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The adb shell am command (activity manager) has parameters like this:

 [--eia <EXTRA_KEY> <EXTRA_INT_VALUE>[,<EXTRA_INT_VALUE...]]

To my knowledge argparse is the python way to parse arguments. I'd need an action that should:

  • consists of 2 or more arguments (eg. --eia key1 1 2 3) (see last point)
  • is optional
  • edit it can occour multiple times, eg. --eia key1 1,2 --eia key2 2,1 is valid
  • the type of the first argument may differ from the type of the rest
  • other optional arguments like this can exist
  • the example has the delimiter of a , but I'd like to allow delimiting with spaces, because my actual argument values may be strings and I'd like to leave parsing them to the shell (if a string should start with -, quotation marks help: "-asdf")

An other question has an answer that can do this with positional arguments:

parser = argparse.ArgumentParser(usage='%(prog)s [-h] file file [file ...]')
parser.add_argument('file1', nargs=1, metavar='file')
parser.add_argument('file2', nargs='+', metavar='file', help=argparse.SUPPRESS)
namespace = parser.parse_args()
namespace.file = namespace.file1 + namespace.file2

But I cannot see if these works for optional arguments too?

With my requirements is it a good idea to start with argparse at all? Are there other options?

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1 Answer 1

up vote 1 down vote accepted
- consists of 2 or more arguments (eg. --eia key1 1 2 3) (see last point)

There is a proposed patch that would allow nargs like 2 or more, modeled on the re {n,m} notation. But for now I think nargs='+' is your best bet. The important thing is that it grabs the necessary arguments. You can check for '2 or more' after parse_args (a custom type could also check that).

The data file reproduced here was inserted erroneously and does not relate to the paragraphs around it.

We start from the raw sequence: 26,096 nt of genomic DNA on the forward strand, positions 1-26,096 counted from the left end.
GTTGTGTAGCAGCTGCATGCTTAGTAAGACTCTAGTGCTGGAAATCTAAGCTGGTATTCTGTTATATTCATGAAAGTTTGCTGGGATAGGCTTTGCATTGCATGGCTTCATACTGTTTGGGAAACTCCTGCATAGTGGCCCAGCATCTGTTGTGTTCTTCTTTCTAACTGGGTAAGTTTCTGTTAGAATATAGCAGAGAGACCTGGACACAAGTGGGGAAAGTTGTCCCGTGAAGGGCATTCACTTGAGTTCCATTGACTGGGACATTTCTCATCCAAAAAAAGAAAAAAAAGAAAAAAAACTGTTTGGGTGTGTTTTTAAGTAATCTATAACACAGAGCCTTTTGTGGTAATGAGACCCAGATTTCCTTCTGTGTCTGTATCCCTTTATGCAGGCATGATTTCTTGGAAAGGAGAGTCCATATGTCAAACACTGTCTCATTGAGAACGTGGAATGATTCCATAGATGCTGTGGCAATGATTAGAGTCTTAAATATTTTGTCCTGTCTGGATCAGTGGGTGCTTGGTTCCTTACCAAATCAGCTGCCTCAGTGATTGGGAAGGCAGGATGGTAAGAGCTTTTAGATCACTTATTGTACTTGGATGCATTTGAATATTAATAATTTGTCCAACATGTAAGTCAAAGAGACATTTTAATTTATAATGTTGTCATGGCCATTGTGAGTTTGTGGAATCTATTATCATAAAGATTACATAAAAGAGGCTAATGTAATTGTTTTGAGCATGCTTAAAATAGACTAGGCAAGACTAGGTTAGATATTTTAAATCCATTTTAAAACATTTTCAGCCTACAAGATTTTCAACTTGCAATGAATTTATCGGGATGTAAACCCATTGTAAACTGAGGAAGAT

- is optional

Use of the --eia flag takes care of that

- edit it can occour multiple times, eg. --eia key1 1,2 --eia key2 2,1 is valid

With the --eia flag that is allowed, but only the last entry is preserved. But action='append' will save each entry set as a list (or tuple?); so the namespace will have args.eia = [['key1','1','2'],['key2',...],...]. Play with with action type and verify this.

- the type of the first argument may differ from the type of the rest

Leaving the values as strings, and doing your own transformation after is simplest. You could write a custom type (or action) to check the values. But the code would be similar to what you'd used after argparse.

- other optional arguments like this can exist

That's going to depend on how you write the added code.

- the example has the delimiter of a , but I'd like to allow delimiting with spaces, because my actual argument values may be strings and I'd like to leave parsing them to the shell (if a string should start with -, quotation marks help: "-asdf")

The primary shell, the one the calls your script, is the one that splits the command line into strings, primarily on spaces. argparse uses sys.argv, that list of strings. If that list is not what you want, you'll have to fiddle with it before passing it to argparse.parse_args(argv).

A common way to test argparse is:

parser.parse_args('--eia key1 1,2 --eia key2 2,1'.split())

The replicates the main splitting on spaces, but does not deal with quoting and escape characters as the shell would. There is a way of replicating the shell action, but I'd have to dig around to find it.

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